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Friday 28 August Published at 10:38
Issued by the Met Office
YELLOW EARLY WARNING OF RAIN for southeast England
Updated 28 August at 10:22
Valid from 00:15 on 30 August until 23:50 on 30 August
Heavy showers and possibly some more prolonged rain is expected to affect southeastern parts of England at times during Sunday. Rain could be heavy, with the risk of some torrential downpours whilst lightning may well be an additional hazard at times.
Very localised impacts from standing water or flooding from fast responding water courses may affect travel and some outdoor events and activities.
This is a very complex development and the warning area, as well as warning period, may well be updated as confidence in developments increase.
About the Met Office Weather Warnings
BBC Weather carries two types of weather warnings issued by the Met Office: Warnings and Early Warnings.
Warnings will be issued when severe weather is expected within the next 24 hours.
Early Warnings will be issued more than 24 hours ahead of severe weather.
There are three categories of event Red, Amber and Yellow - the most severe is Red.
A Warning and an Early Warning of the same colour have the same severity but are forecast to arrive at different times. Thus, the difference between a Red Warning and a Red Early Warning is the lead time of the event.
When a warning is in force, full information can be found at Met Office Weather Warnings
About Flood Warnings
The flood warnings are issued by the Environment Agency, the Scottish Environment Protection Agency and Natural Resources Wales, and sent to the BBC Weather Centre. We then issue a compendium of warnings based on the latest information available. When severe flood warnings are issued they will also be highlighted on TV broadcasts.
Find out more about Flood Warnings
There are a number of ways you find out whether your area is at risk from flooding. The Environment Agency, the Scottish Environment Protection Agency and Natural Resources Wales update their warnings 24 hours a day via the Floodline number.
Floodline - 0345 988 1188
Monday 24 August Published at 10:00
Will average August turn into sunny September?
It's probably fair to say that we've had a typically British mix of weather this summer, with most areas enjoying occasional spells of warm sunshine among the showers, although the balance did tip rather heavily towards the damp end of the scale across Scotland. There are signs of a change towards a more settled spell at the end of August - just as the last few schools open their doors for the new term.
Monday 24 August—Sunday 30 August
Keep the brolly handy this week
The weather is dominated by the Atlantic influence this week, with areas of low pressure bringing spells of rain from the west. Some of the rain in the south could be particularly heavy, especially earlier in the week. There will be some sunshine at times too, but a brisk west to southwesterly breeze is likely to make it feel a little on the cool side.
Monday 31 August—Sunday 6 September
Last Bank Holiday before Christmas
You might think a Bank Holiday Monday would guarantee rain, but in fact it looks like the last day of August will mark the start of a trend towards some more settled weather for the start of the first month of autumn. Still rather breezy with a few showers at first, but as high pressure builds in from the west the weather should become drier and quieter. It will feel pleasant enough in sunshine by day, but calm, clear nights will allow an autumnal chill to develop and perhaps some seasonal mists.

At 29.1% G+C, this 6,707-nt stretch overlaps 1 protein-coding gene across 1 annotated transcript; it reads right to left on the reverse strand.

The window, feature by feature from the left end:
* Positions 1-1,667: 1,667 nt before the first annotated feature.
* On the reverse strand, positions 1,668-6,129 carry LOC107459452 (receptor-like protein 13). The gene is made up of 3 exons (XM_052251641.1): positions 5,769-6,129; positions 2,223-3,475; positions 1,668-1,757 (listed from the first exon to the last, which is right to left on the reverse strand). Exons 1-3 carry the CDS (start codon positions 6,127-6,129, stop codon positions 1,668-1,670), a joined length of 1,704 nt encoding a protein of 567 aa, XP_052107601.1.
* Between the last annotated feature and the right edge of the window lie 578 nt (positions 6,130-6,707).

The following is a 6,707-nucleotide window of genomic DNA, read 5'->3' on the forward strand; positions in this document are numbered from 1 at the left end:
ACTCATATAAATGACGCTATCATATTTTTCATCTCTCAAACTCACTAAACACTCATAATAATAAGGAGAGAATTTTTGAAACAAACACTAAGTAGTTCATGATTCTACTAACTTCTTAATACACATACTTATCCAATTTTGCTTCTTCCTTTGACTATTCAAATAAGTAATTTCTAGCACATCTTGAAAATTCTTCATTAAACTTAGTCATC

Monday 7 September—Sunday 20 September
Early autumn or late summer?
It may sound surprising, but the character of our weather during the middle of September is likely to be decided by current weather conditions over west Africa. Groups of big thunderstorms, known as easterly waves, are moving out across the Atlantic from the African coast. These have the potential to develop into hurricanes, and if that happens the knock-on effect of a big injection of energy into the atmosphere is to reduce the predictability of weather across northwest Europe. In other words, there's no clear signal at the moment for the type of weather we can expect across the UK during the second part of September, The best estimate suggests that cool breezes and occasional rain are most likely in the northwest, with warmer and drier weather more common in the southeast.
Onwards through the autumn equinox and the nights become longer than the days, but when might those nights bring the first sharp frosts of the season?
Monthly forecastingThe weather beyond about a week ahead stretches even the most experienced weather forecaster. Complex numerical weather forecast models from the Met Office and the European Centre for Medium-Range Weather Forecasts (ECMWF) are run many times for the month (and season) ahead to build up a picture of the likelihood of different weather types affecting the UK.
Next update at 10:00, Monday 31 August
Saturday 29 August Published at 01:41
Bright for all with sunny spells and some showery rain.
Many places dry with long sunny spells. The threat of showers continues in the north, heaviest and most frequent in the far northwest. Cloudier across parts of the south, with showery rain for some southern counties later.
Mild in the southeast with showery rain affecting some parts, possibly heavy with thunder. Further north, showers inland will ease, leaving clear spells and a chilly night.
Still breezy in the far north with scattered showers affecting Northern Ireland and Scotland. Cloudy at times further south with some showery rain, occasionally heavy later. Humid in the southeast.
Outlook for Monday to Wednesday
Rain across southern parts gradually clearing away east by Tuesday, with drier, brighter conditions following. Showers in the north slowly ease. Some warm sunshine, but chilly nights developing for all.